Monday, March 3, 2014

Mar. 3, 2014 Monday: St. Katherine Drexel

He replied and said to him, “Teacher, all of these I have observed from my youth.” Jesus, looking at him, loved him and said to him, “You are lacking in one thing. Go, sell what you have, and give to the poor and you will have treasure in heaven; then come, follow me.” At that statement, his face fell, and he went away sad, for he had many possessions.

St. Katharine Drexel

Katharine Drexel was born in Philadelphia, Pennsylvania, on November 26, 1858. Her mother died when she was just a baby. Not long after, her father, a very successful banker, got married again to a kind woman named Emma. Emma was very loving to Katharine and her older sister Elizabeth. In a few years another baby girl was born into the family. Mr. and Mrs. Drexel named her Louise. The three Drexel sisters had a great time growing up together.

Katharine’s parents were very religious. The family prayed together every day before an altar they had set up in their home. Mrs. Drexel devoted much of her time to helping the poor, and Katharine and her sisters learned from her the joy of sharing their wealth with those who were in need. This was how they could show their love for God.

When Katharine grew up, she was a very active Catholic. She was generous with her time and her money. She realized that the Church had many needs. She directed her energies and her fortune to helping the poor and forgotten. Her work for Jesus would be among the African American and Native American people.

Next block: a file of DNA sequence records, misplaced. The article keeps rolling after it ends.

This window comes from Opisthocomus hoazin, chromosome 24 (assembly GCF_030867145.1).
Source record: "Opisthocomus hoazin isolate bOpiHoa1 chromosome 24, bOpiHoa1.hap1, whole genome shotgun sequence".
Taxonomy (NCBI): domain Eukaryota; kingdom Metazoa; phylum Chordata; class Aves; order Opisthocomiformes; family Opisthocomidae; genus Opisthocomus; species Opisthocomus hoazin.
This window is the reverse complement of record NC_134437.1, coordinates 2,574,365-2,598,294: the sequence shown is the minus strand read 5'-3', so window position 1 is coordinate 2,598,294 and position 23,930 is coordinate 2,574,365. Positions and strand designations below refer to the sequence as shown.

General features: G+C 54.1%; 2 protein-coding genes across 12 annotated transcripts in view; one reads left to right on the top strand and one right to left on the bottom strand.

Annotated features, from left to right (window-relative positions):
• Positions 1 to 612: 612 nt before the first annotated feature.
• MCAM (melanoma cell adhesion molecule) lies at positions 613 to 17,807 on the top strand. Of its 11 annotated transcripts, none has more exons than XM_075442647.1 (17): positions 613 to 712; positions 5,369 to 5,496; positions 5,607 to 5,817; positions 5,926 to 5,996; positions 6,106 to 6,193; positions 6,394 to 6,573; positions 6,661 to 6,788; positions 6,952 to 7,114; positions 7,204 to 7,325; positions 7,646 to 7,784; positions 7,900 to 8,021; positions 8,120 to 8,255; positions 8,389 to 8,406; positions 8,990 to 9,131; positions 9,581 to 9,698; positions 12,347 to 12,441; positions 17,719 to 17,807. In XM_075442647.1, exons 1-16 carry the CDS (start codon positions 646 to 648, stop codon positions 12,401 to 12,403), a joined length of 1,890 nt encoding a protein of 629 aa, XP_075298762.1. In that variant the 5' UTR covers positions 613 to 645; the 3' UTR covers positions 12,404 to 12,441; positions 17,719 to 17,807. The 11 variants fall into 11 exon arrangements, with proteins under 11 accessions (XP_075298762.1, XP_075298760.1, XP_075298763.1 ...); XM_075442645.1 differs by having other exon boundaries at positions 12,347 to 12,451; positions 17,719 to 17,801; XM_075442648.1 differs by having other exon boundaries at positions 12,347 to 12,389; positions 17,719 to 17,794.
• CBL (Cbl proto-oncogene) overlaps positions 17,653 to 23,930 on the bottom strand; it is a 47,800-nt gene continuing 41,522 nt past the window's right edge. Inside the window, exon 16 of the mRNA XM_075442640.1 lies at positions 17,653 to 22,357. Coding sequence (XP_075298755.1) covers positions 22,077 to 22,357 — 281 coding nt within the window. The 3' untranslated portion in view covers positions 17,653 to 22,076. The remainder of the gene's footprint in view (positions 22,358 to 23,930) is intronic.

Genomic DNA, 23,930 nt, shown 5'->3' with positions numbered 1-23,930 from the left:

In 1891, Katharine began a new religious community of missionaries. They were called the Sisters of the Blessed Sacrament. Katharine became known as Mother Katharine.

Mother Katharine inherited her family’s great fortune. She used the money for wonderful works of charity. She and her sisters built schools, convents and churches. In 1915, they established Xavier University in New Orleans. During her long, fruitful lifetime, Mother Katharine spent millions of dollars of her inheritance to provide education and assistance to African Americans and Native Americans who were in need. She found Jesus truly present in the Eucharist and in all the people whom she so lovingly served.

Mother Katharine died on March 3,1955, at the age of ninety-seven. She was declared “blessed” by Pope John Paul II on November 20, 1988, and canonized on October 1, 2000. She is the second native-born United States citizen to be declared a saint.

St. Katharine teaches us a special lesson. We could spend our lives being concerned only about ourselves and our own needs. But how much better it is to imitate Mother Katharine and do as much as we can to help others. This will make us more like Jesus!
-Daughters of St. Paul